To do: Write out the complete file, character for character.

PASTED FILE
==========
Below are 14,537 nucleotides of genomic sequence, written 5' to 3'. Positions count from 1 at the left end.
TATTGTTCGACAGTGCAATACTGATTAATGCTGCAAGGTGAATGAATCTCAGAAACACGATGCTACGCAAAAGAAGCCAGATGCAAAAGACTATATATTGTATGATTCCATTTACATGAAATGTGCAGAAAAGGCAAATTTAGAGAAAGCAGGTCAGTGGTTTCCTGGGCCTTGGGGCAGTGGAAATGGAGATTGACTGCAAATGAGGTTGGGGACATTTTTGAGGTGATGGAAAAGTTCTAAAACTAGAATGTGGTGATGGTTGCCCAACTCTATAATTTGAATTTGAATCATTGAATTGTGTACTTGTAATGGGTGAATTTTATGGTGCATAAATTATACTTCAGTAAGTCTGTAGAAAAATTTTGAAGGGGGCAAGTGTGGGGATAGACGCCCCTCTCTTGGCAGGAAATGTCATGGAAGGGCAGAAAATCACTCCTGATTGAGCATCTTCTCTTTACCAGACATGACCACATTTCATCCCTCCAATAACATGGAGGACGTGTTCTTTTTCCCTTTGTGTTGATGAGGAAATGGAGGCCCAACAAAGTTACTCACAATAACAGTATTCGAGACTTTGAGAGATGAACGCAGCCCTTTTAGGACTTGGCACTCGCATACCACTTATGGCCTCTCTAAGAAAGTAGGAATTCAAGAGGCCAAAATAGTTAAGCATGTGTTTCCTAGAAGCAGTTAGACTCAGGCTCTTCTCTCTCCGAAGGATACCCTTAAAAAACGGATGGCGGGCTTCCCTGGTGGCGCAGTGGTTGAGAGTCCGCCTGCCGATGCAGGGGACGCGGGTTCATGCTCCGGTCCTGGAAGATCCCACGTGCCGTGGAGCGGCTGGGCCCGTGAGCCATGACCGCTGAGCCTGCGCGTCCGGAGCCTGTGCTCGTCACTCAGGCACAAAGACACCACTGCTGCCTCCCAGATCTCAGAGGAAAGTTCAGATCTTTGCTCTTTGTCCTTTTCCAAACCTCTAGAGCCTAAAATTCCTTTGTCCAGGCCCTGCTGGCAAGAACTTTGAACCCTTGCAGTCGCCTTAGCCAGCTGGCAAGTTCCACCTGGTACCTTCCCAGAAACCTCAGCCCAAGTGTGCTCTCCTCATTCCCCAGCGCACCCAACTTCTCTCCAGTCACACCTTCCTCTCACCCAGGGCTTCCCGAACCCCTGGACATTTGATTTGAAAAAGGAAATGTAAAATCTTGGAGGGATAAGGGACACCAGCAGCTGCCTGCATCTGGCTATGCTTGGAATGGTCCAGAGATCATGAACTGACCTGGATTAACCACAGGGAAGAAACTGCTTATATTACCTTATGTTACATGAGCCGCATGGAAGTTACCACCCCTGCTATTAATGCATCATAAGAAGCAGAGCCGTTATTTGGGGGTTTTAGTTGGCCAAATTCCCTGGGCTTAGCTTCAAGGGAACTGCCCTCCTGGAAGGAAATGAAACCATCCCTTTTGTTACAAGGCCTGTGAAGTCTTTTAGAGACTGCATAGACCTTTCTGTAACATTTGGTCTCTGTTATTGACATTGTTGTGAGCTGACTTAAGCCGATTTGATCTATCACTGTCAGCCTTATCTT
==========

Below are 14,537 nucleotides of genomic sequence, written 5' to 3'. Positions count from 1 at the left end.
TATTGTTCGACAGTGCAATACTGATTAATGCTGCAAGGTGAATGAATCTCAGAAACACGATGCTACGCAAAAGAAGCCAGATGCAAAAGACTATATATTGTATGATTCCATTTACATGAAATGTGCAGAAAAGGCAAATTTAGAGAAAGCAGGTCAGTGGTTTCCTGGGCCTTGGGGCAGTGGAAATGGAGATTGACTGCAAATGAGGTTGGGGACATTTTTGAGGTGATGGAAAAGTTCTAAAACTAGAATGTGGTGATGGTTGCCCAACTCTATAATTTGAATTTGAATCATTGAATTGTGTACTTGTAATGGGTGAATTTTATGGTGCATAAATTATACTTCAGTAAGTCTGTAGAAAAATTTTGAAGGGGGCAAGTGTGGGGATAGACGCCCCTCTCTTGGCAGGAAATGTCATGGAAGGGCAGAAAATCACTCCTGATTGAGCATCTTCTCTTTACCAGACATGACCACATTTCATCCCTCCAATAACATGGAGGACGTGTTCTTTTTCCCTTTGTGTTGATGAGGAAATGGAGGCCCAACAAAGTTACTCACAATAACAGTATTCGAGACTTTGAGAGATGAACGCAGCCCTTTTAGGACTTGGCACTCGCATACCACTTATGGCCTCTCTAAGAAAGTAGGAATTCAAGAGGCCAAAATAGTTAAGCATGTGTTTCCTAGAAGCAGTTAGACTCAGGCTCTTCTCTCTCCGAAGGATACCCTTAAAAAACGGATGGCGGGCTTCCCTGGTGGCGCAGTGGTTGAGAGTCCGCCTGCCGATGCAGGGGACGCGGGTTCATGCTCCGGTCCTGGAAGATCCCACGTGCCGTGGAGCGGCTGGGCCCGTGAGCCATGACCGCTGAGCCTGCGCGTCCGGAGCCTGTGCTCGTCACTCAGGCACAAAGACACCACTGCTGCCTCCCAGATCTCAGAGGAAAGTTCAGATCTTTGCTCTTTGTCCTTTTCCAAACCTCTAGAGCCTAAAATTCCTTTGTCCAGGCCCTGCTGGCAAGAACTTTGAACCCTTGCAGTCGCCTTAGCCAGCTGGCAAGTTCCACCTGGTACCTTCCCAGAAACCTCAGCCCAAGTGTGCTCTCCTCATTCCCCAGCGCACCCAACTTCTCTCCAGTCACACCTTCCTCTCACCCAGGGCTTCCCGAACCCCTGGACATTTGATTTGAAAAAGGAAATGTAAAATCTTGGAGGGATAAGGGACACCAGCAGCTGCCTGCATCTGGCTATGCTTGGAATGGTCCAGAGATCATGAACTGACCTGGATTAACCACAGGGAAGAAACTGCTTATATTACCTTATGTTACATGAGCCGCATGGAAGTTACCACCCCTGCTATTAATGCATCATAAGAAGCAGAGCCGTTATTTGGGGGTTTTAGTTGGCCAAATTCCCTGGGCTTAGCTTCAAGGGAACTGCCCTCCTGGAAGGAAATGAAACCATCCCTTTTGTTACAAGGCCTGTGAAGTCTTTTAGAGACTGCATAGACCTTTCTGTAACATTTGGTCTCTGTTATTGACATTGTTGTGAGCTGACTTAAGCCGATTTGATCTATCACTGTCAGCCTTATCTT